Tuesday , 28 May 2024

FG rejects N22,500 governors’ proposed minimum wage – Labour Minister Ngige

Emerging reports have claimed that the minister of labour and productivity, Chris Ngige, declared the federal government has rejected the N22,500 minimum wage proposal by the Nigeria Governors Forum (NGF).

Ngige who made this known on Wednesday, October 31, during a phone interview on Channels Television’s Sunrise Daily said criticised the governors for the figure saying N22,500 is even below the N24, 000 agreement by the federal government.

According to him, “The governors have not even done enough. I told them that this N22,500 is even rejected by the federal government.

“The national minimum wage is a national legislation being driven by the federal government of Nigeria in pursuance to item 34 of the Exclusive Legislative list. But you don’t go and make a law which people will disobey at the initial.

“If you make a law and hoax a figure that is not agreeable, which people don’t have the capacity or ability to pay because the International Labour Organisation (ILO) says in those negotiations, the principle is the ability to pay.”

The minister, however, decried that the Chairman of the Tripartite Committee,. Amal Pepple is not in the country.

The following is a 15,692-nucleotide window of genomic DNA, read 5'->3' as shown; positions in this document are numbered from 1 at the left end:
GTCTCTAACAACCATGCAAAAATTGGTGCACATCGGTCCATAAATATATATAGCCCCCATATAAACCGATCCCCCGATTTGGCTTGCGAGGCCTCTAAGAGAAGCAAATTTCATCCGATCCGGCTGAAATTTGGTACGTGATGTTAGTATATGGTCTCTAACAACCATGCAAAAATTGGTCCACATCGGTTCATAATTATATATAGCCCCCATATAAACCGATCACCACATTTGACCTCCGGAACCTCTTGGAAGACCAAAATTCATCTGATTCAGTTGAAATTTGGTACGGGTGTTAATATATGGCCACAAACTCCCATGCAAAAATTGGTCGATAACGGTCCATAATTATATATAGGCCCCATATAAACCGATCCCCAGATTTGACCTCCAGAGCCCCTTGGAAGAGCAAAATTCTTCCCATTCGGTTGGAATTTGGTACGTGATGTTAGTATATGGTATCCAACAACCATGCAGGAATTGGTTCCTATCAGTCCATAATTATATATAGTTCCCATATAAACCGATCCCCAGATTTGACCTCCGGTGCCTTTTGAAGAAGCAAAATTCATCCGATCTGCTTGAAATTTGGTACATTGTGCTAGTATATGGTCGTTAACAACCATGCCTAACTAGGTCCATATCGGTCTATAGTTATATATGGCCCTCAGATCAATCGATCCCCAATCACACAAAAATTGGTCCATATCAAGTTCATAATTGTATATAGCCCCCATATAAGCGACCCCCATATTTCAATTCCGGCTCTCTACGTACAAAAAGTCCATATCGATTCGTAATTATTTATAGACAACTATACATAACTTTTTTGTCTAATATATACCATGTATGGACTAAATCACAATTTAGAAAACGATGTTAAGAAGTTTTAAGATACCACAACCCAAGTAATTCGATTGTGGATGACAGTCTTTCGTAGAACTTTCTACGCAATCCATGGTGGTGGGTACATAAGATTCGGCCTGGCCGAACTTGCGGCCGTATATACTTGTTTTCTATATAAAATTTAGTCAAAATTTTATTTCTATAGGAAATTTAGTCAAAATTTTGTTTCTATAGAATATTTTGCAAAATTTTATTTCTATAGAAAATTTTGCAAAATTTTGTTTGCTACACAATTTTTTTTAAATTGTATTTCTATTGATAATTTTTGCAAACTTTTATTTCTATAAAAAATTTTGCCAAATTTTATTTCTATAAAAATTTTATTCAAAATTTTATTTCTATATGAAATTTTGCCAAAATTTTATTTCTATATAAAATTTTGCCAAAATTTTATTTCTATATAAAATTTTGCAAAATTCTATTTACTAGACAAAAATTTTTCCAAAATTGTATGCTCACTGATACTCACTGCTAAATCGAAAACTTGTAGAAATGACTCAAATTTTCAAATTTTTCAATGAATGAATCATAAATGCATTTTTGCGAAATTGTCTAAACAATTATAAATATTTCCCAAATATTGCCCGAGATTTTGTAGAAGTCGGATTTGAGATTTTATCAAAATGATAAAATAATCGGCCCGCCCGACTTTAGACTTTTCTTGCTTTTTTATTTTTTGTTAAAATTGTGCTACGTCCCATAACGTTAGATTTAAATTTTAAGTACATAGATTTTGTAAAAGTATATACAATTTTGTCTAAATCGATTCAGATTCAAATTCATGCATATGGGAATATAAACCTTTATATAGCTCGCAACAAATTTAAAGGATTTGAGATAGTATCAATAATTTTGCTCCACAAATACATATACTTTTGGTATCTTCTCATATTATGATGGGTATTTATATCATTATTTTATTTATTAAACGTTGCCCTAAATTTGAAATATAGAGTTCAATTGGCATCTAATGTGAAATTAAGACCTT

Ngige explained that despite her absence for two weeks for a medical check-up, the Federal Government would convene partners involved in the minimum wage to deliberate on the issue and arrive on the same page.

Although workers are demanding N30,000 as minimum wage, the minister said that any industrial action being embarked on the aggrieved workers would not resolve the issues at stake.

Chairman of the Forum and Zamfara state governor, Abdul’Aziz Yari, said that the decision of the governors was based on the current realities on the ground.

He, however, said that all parties on the ground would resume back on negotiations to see that the welfare of the workers is met.

Meanwhile, Legit had reported that Nigeria Labour Congress, Trade Union Congress of Nigeria, and United Labour Congress of Nigeria, workers and their civil society allies staged a protest in major streets across the country including Lagos state to demand a new minimum wage at N30,000.

The workers on Tuesday, October 30, threatened that “no N30,000 new minimum wage, no votes” in 2019 general elections.

The bodies said a day of national mourning and sensitisation of workers and Nigerians ahead of the November 6, start date of a nationwide strike.

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